Emotional Architecture: Light

Emotional Architecture: Light

Emotional Architecture: The Light Stuff

The first article in the Emotional Architecture series examining a physical space's affect on the senses.

In the olden days, we’d all be hunkered down around a golden yellow candle flame about now. In the really olden days, we’d maybe have sat in our caves, a low fire burning at the entrance, looking out at the dark and praying we’d survive the winter. These days, of course, we just flick a light switch and think no more about it. But take a moment, because not all light is created equal.

You can remind yourself of that by walking into the Harrods food halls. A mood of tranquility and happiness descends. In the back of your mind there’s a vague sense of excitement, like you’ve just remembered that you’re going to eat with your best friends in your favourite restaurant later that day. It’s reminiscent of the moment after the first sip of a cocktail. There’s a sense of expectation: good times ahead. And, really, it’s just a trick of the light.

No one knows that better than Lewis Taylor, design director at David Collins Studio. He has recently overseen a redesign of several of the Harrods spaces. “Lighting really sets the tone as soon as you walk in,” he says. “If the Roast and Bake hall had typical retail lighting, it would kill all of the emotion that we're putting into the space – and the sense of theatre that comes with the smell of roasting coffee and baking bread.”

We’re sat talking in the samples library at the Studio, and I am fighting an urge to get up and jump on the number 14 bus to Knightsbridge. Evolution has made us almost ridiculously sensitive to light, and all it brings. Scientists have shown that the human eye can detect a single photon, the packet of energy that constitutes the smallest possible amount of light. But most of our interaction with light is unconscious. It changes our mood, and tells us to sleep or wake up. If it hits our eyes at the wrong time, in the wrong intensity, it is literally painful. Set the lighting just right, and humans are like putty in your hands. You know this: when did you ever bring a date home and switch on a fluorescent striplight?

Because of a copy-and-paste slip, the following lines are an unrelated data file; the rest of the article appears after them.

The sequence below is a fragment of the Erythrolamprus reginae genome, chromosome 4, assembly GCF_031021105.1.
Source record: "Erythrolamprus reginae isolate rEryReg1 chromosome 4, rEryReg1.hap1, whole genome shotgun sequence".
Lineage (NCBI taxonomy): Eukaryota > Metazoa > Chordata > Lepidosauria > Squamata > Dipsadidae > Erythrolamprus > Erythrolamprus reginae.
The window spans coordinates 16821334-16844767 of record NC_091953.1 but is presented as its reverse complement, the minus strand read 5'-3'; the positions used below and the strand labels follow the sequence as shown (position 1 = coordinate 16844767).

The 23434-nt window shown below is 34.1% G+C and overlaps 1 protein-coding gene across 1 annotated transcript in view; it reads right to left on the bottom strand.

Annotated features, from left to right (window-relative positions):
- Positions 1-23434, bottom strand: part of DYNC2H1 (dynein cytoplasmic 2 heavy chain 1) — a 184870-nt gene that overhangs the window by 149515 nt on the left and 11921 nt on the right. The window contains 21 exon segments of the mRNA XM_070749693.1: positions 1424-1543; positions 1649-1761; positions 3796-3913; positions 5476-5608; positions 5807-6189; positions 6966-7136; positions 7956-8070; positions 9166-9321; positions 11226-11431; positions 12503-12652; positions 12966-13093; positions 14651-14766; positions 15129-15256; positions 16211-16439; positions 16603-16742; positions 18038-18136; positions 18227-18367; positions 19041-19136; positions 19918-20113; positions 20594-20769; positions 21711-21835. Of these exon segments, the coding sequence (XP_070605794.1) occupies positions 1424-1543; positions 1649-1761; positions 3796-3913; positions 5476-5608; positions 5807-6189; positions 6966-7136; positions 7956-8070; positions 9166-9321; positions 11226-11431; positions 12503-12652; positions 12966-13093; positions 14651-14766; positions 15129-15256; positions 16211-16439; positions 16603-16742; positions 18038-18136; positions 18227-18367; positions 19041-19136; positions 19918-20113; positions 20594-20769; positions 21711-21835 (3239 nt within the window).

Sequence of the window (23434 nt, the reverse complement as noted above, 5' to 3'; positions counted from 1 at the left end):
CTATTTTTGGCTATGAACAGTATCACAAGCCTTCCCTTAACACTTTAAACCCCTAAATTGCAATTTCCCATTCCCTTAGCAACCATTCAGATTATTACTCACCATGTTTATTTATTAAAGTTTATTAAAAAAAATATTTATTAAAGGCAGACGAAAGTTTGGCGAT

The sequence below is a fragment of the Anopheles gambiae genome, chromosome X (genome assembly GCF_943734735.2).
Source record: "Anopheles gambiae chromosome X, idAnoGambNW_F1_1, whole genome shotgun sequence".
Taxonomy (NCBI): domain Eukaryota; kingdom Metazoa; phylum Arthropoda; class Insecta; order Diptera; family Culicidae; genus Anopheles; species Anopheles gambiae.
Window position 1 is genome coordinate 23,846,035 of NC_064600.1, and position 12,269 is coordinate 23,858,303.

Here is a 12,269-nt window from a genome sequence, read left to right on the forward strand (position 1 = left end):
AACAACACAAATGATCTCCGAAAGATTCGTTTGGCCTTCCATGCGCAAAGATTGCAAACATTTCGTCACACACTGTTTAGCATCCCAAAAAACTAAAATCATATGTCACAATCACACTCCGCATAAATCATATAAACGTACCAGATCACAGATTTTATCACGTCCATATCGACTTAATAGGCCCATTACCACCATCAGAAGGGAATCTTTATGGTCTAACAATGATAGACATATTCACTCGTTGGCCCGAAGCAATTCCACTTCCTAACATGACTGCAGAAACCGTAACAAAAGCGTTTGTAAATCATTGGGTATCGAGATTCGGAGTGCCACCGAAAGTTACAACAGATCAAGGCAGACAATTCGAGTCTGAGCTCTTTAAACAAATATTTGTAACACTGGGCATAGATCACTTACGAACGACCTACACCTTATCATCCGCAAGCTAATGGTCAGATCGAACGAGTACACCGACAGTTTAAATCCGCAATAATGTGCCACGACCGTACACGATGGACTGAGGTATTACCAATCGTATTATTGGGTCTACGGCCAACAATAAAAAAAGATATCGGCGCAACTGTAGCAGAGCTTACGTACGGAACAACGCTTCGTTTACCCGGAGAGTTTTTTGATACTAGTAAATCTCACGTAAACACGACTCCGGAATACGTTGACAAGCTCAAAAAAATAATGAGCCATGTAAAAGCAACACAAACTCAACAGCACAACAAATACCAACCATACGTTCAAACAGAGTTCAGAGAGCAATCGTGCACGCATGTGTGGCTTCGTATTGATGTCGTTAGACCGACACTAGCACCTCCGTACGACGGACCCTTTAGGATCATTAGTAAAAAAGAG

Getting lighting right depends on a gut feeling, Taylor says. But there’s plenty of science in there too. Designers choose bulbs based on the “warmth” of a light, for instance, and that’s rated on a scientific temperature scale: the Kelvin. That’s because any solid that’s at, say, 2,000K, will emit exactly the same spectrum of light.

Lighting gives back to science, too. Quantum theory, was literally born out of trying to understand how an incandescent light bulb works. At the turn of the 20th century, a German physicist called Max Planck was tasked with improving the efficiency of light bulbs, and on the way he accidentally invented quantum theory, which describes the strange behaviours of atoms, molecules and everything in the universe. That means that Albert Einstein’s Nobel Prize, Stephen Hawking’s insights into black holes and the entire consumer electronics industry all owe a debt to the humble light bulb.